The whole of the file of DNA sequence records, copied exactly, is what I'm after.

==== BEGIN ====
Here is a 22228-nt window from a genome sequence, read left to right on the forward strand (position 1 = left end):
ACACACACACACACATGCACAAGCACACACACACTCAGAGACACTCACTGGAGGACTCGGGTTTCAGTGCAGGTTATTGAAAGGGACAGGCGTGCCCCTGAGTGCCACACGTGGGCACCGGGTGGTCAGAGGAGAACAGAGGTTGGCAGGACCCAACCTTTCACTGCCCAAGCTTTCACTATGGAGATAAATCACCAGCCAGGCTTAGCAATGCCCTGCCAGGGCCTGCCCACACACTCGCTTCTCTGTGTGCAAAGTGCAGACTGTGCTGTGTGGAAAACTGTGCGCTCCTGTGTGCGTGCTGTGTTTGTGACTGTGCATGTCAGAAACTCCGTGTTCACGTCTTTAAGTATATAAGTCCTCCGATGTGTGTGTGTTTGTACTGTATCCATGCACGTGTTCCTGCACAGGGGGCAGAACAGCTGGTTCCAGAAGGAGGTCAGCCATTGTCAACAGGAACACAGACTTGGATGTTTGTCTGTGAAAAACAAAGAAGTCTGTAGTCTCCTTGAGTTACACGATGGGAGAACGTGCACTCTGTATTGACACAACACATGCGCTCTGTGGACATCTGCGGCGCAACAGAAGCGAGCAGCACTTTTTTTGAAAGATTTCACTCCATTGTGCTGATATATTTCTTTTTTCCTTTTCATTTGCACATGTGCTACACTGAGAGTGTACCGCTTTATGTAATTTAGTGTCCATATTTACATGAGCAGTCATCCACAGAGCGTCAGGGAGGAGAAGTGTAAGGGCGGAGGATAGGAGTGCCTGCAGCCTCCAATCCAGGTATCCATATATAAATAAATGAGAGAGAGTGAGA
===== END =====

Here is a 22228-nt window from a genome sequence, read left to right on the forward strand (position 1 = left end):
ACACACACACACACATGCACAAGCACACACACACTCAGAGACACTCACTGGAGGACTCGGGTTTCAGTGCAGGTTATTGAAAGGGACAGGCGTGCCCCTGAGTGCCACACGTGGGCACCGGGTGGTCAGAGGAGAACAGAGGTTGGCAGGACCCAACCTTTCACTGCCCAAGCTTTCACTATGGAGATAAATCACCAGCCAGGCTTAGCAATGCCCTGCCAGGGCCTGCCCACACACTCGCTTCTCTGTGTGCAAAGTGCAGACTGTGCTGTGTGGAAAACTGTGCGCTCCTGTGTGCGTGCTGTGTTTGTGACTGTGCATGTCAGAAACTCCGTGTTCACGTCTTTAAGTATATAAGTCCTCCGATGTGTGTGTGTTTGTACTGTATCCATGCACGTGTTCCTGCACAGGGGGCAGAACAGCTGGTTCCAGAAGGAGGTCAGCCATTGTCAACAGGAACACAGACTTGGATGTTTGTCTGTGAAAAACAAAGAAGTCTGTAGTCTCCTTGAGTTACACGATGGGAGAACGTGCACTCTGTATTGACACAACACATGCGCTCTGTGGACATCTGCGGCGCAACAGAAGCGAGCAGCACTTTTTTTGAAAGATTTCACTCCATTGTGCTGATATATTTCTTTTTTCCTTTTCATTTGCACATGTGCTACACTGAGAGTGTACCGCTTTATGTAATTTAGTGTCCATATTTACATGAGCAGTCATCCACAGAGCGTCAGGGAGGAGAAGTGTAAGGGCGGAGGATAGGAGTGCCTGCAGCCTCCAATCCAGGTATCCATATATAAATAAATGAGAGAGAGTGAGA